Thanks to the latest drop in Euribor, the average borrower can expect to save around 316 Euros per month, or more than 3,800 Euros per year, on mortgages that reset around now. But consumer groups have complained that many banks are not passing on falling rates to customers, using the opportunity to raise the margins they charge borrowers.

Nevertheless, Spanish consumer group CECU has urged borrowers to use the fall in base rates to try and remortgage, noting that the number of people doing so is up nearly 65 percent compared to last year. CECU has also called on borrowers to report banks for including illegal clauses in mortgage contracts.

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August 31st, 2009

The number of new mortgages signed in June rose by 7.2% compared to May, suggesting that the mortgage market may be starting to recover from the credit crunch. Optimists argue this will breathe life back into the property market.

On a year on year basis, however, new mortgages signed in June were still 10.8% below the same month last year, showing that the market still has some way to go before it recovers to former levels.

These figures, from Spain’s National Institute of Statistics, also reveal that accumulated new mortgage signings were down 31% in the first 6 months of the year compared to the same period last year.

By value, new mortgages in June fell 6% year on year, but rose 4% month on month.

The average value fell 10% year on year to 142,700 Euros, but was up 5% on the previous month. In some regions, especially those where property prices are highest, the fall was more drastic. Average mortgage values fell 19% in Madrid, and 25% in Barcelona.

Average mortgage values are also down heavily in popular holiday home destinations like Malaga (Costa del Sol), down 24.5%, and The Balearics, down 30%.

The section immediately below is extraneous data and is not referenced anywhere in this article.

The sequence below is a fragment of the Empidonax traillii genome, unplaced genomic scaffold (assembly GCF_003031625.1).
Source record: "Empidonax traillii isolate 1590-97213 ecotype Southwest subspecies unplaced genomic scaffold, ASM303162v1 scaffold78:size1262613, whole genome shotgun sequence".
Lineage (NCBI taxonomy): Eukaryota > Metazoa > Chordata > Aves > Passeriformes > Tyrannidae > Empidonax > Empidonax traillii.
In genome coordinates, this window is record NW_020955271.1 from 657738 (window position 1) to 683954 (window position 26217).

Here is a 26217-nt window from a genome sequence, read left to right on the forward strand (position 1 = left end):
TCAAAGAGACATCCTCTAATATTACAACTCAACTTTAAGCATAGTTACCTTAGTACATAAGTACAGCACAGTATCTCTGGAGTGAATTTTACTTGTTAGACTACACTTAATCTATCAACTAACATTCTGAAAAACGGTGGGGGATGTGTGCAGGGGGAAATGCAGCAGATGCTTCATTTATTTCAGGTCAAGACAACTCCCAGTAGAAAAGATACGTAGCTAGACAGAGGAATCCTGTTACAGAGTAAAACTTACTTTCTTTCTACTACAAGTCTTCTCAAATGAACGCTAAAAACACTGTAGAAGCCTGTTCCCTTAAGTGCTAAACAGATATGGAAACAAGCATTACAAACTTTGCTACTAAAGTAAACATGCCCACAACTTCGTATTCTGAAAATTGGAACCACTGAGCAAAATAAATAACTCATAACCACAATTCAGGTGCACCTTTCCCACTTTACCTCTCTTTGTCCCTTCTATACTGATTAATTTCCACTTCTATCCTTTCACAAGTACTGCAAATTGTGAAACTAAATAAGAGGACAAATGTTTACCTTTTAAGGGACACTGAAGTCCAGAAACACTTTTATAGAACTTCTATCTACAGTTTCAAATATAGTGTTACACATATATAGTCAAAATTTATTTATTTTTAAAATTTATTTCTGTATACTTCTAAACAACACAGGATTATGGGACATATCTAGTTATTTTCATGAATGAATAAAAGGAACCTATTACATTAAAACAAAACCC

The average interest rate was 4.47%, 13.8% lower than a year ago and 2.9% lower than the previous month. This figure shows that banks are passing on only a fraction of the fall in base rates to customers. Base rates are down 70% compared to June last year.

The average monthly mortgage payment has fallen from 845 Euros in June 2008, to 702 Euros today.

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July 7th, 2009

The European Central Bank will keep interest rates at a record low for more than a year and may yet need to expand its use of unconventional tools as it battles the worst recession since World War II, economists said.

ECB officials meeting in Luxembourg will leave the benchmark rate at a record low of 1 percent, according to all but two of 60 economists in a Bloomberg News survey. The central bank, led by President Jean-Claude Trichet, may keep the rate there until the fourth quarter of 2010, a separate survey shows.

The ECB last week lent banks a record 442 billion euros ($621 billion) for 12 months at its key rate in the hope they will pass on cheaper credit to companies and households. It will also start buying 60 billion euros of covered bonds this month to encourage lending. Trichet may today unveil further details of the plan, which was a compromise after policy makers failed to agree on a package twice that size.